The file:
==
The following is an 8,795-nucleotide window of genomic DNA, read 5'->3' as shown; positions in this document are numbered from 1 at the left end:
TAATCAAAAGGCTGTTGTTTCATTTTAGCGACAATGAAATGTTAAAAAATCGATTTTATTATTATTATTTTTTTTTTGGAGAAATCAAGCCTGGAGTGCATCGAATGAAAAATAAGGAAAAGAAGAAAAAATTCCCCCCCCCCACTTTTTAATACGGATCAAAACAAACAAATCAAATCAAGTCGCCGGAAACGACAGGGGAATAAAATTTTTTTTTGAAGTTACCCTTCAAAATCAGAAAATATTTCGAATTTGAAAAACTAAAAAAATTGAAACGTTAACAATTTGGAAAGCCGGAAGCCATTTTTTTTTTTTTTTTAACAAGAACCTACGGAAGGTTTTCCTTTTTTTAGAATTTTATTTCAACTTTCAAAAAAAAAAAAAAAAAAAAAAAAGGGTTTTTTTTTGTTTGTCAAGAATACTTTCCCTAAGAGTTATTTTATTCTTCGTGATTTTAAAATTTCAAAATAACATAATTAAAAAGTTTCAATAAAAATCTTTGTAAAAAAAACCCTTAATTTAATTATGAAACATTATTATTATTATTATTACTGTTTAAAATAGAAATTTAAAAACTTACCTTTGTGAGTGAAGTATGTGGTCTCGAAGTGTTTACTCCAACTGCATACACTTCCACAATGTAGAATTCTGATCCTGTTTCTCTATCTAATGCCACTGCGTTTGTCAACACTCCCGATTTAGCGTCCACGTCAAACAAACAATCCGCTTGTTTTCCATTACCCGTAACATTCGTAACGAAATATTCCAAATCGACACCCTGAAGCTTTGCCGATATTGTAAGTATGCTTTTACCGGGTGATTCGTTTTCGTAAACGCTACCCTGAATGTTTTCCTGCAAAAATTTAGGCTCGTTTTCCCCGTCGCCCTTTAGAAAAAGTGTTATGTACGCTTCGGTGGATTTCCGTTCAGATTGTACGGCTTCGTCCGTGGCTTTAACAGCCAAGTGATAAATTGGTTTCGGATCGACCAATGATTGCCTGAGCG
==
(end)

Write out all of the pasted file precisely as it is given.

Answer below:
The following is an 8,795-nucleotide window of genomic DNA, read 5'->3' as shown; positions in this document are numbered from 1 at the left end:
TAATCAAAAGGCTGTTGTTTCATTTTAGCGACAATGAAATGTTAAAAAATCGATTTTATTATTATTATTTTTTTTTTGGAGAAATCAAGCCTGGAGTGCATCGAATGAAAAATAAGGAAAAGAAGAAAAAATTCCCCCCCCCCACTTTTTAATACGGATCAAAACAAACAAATCAAATCAAGTCGCCGGAAACGACAGGGGAATAAAATTTTTTTTTGAAGTTACCCTTCAAAATCAGAAAATATTTCGAATTTGAAAAACTAAAAAAATTGAAACGTTAACAATTTGGAAAGCCGGAAGCCATTTTTTTTTTTTTTTTAACAAGAACCTACGGAAGGTTTTCCTTTTTTTAGAATTTTATTTCAACTTTCAAAAAAAAAAAAAAAAAAAAAAAAGGGTTTTTTTTTGTTTGTCAAGAATACTTTCCCTAAGAGTTATTTTATTCTTCGTGATTTTAAAATTTCAAAATAACATAATTAAAAAGTTTCAATAAAAATCTTTGTAAAAAAAACCCTTAATTTAATTATGAAACATTATTATTATTATTATTACTGTTTAAAATAGAAATTTAAAAACTTACCTTTGTGAGTGAAGTATGTGGTCTCGAAGTGTTTACTCCAACTGCATACACTTCCACAATGTAGAATTCTGATCCTGTTTCTCTATCTAATGCCACTGCGTTTGTCAACACTCCCGATTTAGCGTCCACGTCAAACAAACAATCCGCTTGTTTTCCATTACCCGTAACATTCGTAACGAAATATTCCAAATCGACACCCTGAAGCTTTGCCGATATTGTAAGTATGCTTTTACCGGGTGATTCGTTTTCGTAAACGCTACCCTGAATGTTTTCCTGCAAAAATTTAGGCTCGTTTTCCCCGTCGCCCTTTAGAAAAAGTGTTATGTACGCTTCGGTGGATTTCCGTTCAGATTGTACGGCTTCGTCCGTGGCTTTAACAGCCAAGTGATAAATTGGTTTCGGATCGACCAATGATTGCCTGAGCG